CINCINNATI--Cancer researchers at the University of Cincinnati (UC) College of Medicine have found an obesity-associated protein's role in leukemia development and drug response which could lead to more effective therapies for the illness.
The study, which will be published in the Dec. 22 online edition of Cancer Cell and led by Jianjun Chen, PhD, associate professor in the Department of Cancer Biology, provided evidence that FTO--the protein associated with fat mass and obesity--plays a critical cancer-promoting role by regulating expression of a set of genes through a mechanism involving ribonucleic acid (RNA) modification and thereby increasing the reproduction of leukemia cells and prohibiting drug response.
"N6-methyladenosine (m6A) RNA methylation, the most prevalent internal modification in messenger RNAs (mRNAs, which translate DNA) in genes, was first identified in 1970s. In 2011, Dr. Chuan He, professor of chemistry at the University of Chicago, a co-senior author of this paper, discovered for the first time that FTO actually functions as an eraser of m6A methylation. This means that it can remove the modification from RNA transcripts, or RNA copies, thereby showing that m6A modification is a reversible process and is highly likely it is of biological importance. In 2012, two groups independently reported the development of novel sequencing technologies to profile all m6A modification areas in the entire genome and showed that roughly one-third of mRNAs in individual mammal cells are targets of m6A modification, highlighting the prevalence and potential functional importance of m6A modification.
"Recent studies have shown that m6A modification in mRNAs or non-coding RNAs plays critical roles in virtually all major normal biological processes such as tissue development and stem cell self-renewal and differentiation. However, little is known about the biological importance of m6A modification in the regulation of cancer-causing genes and/or tumor-suppressing genes in the development of tumors."
Researchers in the study analyzed a microarray dataset of 100 human acute myeloid leukemia (AML) samples from patients and nine normal control samples as well as other large-scale microarray datasets of AML samples. They found that FTO was highly expressed in various subtypes of leukemia samples such as those that contained chromosome crossover (genetic exchange between chromosomes) or mutations in certain genes. The high level of FTO expression contributed to cancer cells multiplying and surviving and also promoted the development of leukemia in animal models and the non-response of cancer cells to therapeutic agents.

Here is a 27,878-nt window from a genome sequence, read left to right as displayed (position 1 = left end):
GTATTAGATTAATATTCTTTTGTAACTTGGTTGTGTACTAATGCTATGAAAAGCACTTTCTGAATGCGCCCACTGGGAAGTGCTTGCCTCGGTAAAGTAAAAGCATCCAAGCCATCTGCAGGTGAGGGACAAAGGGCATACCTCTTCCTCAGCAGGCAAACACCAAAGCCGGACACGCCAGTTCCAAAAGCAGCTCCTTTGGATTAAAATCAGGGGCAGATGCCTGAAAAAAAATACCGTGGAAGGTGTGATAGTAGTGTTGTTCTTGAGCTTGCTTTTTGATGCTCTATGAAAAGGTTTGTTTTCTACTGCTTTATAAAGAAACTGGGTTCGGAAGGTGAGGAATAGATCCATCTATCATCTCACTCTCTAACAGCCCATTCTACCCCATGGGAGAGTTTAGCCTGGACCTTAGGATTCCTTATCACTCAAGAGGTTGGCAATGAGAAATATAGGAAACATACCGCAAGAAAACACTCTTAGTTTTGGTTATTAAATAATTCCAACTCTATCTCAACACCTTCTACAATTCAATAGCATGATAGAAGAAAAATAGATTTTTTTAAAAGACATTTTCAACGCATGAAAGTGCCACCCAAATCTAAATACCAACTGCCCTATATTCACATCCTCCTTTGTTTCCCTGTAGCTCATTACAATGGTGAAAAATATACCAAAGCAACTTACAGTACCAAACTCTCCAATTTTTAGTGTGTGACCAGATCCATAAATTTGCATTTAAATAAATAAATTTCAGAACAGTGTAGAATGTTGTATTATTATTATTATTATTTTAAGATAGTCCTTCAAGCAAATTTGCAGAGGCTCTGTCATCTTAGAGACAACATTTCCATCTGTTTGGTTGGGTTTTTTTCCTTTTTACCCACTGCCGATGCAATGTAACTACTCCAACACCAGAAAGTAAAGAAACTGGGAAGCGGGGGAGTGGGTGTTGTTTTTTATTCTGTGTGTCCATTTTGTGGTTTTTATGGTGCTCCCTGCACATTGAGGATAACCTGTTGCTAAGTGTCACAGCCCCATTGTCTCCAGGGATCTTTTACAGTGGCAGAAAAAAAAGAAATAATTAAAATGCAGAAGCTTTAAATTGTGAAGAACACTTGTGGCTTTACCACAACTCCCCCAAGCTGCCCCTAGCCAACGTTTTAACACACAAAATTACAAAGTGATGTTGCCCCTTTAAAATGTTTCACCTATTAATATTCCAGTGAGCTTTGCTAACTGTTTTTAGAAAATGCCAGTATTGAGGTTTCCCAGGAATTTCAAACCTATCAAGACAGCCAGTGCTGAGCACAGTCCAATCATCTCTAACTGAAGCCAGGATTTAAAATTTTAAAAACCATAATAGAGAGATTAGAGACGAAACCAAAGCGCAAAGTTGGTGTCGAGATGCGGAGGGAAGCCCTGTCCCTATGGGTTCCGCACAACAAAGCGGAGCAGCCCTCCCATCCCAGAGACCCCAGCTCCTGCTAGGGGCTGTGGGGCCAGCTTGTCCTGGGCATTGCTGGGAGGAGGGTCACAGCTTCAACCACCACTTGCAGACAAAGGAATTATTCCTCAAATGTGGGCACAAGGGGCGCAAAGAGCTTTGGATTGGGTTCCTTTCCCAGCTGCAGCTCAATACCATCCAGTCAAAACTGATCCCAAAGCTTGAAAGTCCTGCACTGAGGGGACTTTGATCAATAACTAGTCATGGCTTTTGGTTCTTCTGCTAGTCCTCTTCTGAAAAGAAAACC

Additionally, researchers found that genes like ASB2 and RARA, which were reported to inhibit leukemia cell growth and/or mediate the response of leukemia cells to therapeutic agents, were suppressed in the AML samples with higher FTO expression. The suppression of these genes was attributed to FTO-controlled decreased stability of their mRNA and was connected to FTO's m6A demethylase activity.
"Our study shows, for the first time, the functional importance of the m6A modification machinery in leukemia," says Chen. "In addition, given the functional importance of FTO in the formation of leukemia and drug response, targeting FTO signaling may present a new therapeutic strategy to treat leukemia. As FTO may also play a cancer-promoting role in various types of solid tumors, besides leukemia, our discoveries may have a broad impact in cancer biology and cancer therapy. Further studies are needed to advance our understanding of the critical role of FTO in various types of cancers and to develop more effective novel therapeutic strategies based on such understanding to treat cancers."
In addition to researchers from the University of Cincinnati, scientists from Howard Hughes Medical Institute and the University of Chicago; Baylor College of Medicine; and the First Affiliated Hospital Zhejiang University, Wuhan University and Sun Yat-Sen University Cancer Center, all in China, were involved in the study.
This study was funded by the National Institutes of Health (CA178454, CA182528,CA214965 and GM071440), the Leukemia & Lymphoma Society, the American Cancer Society, Howard Hughes Medical Institute, the Damon Runyon Cancer Research Foundation, the China Scholarship Council and the Foundation of Innovation Team for Basic and Clinical Research of Zhejiang Province. The authors cite no conflict of interest.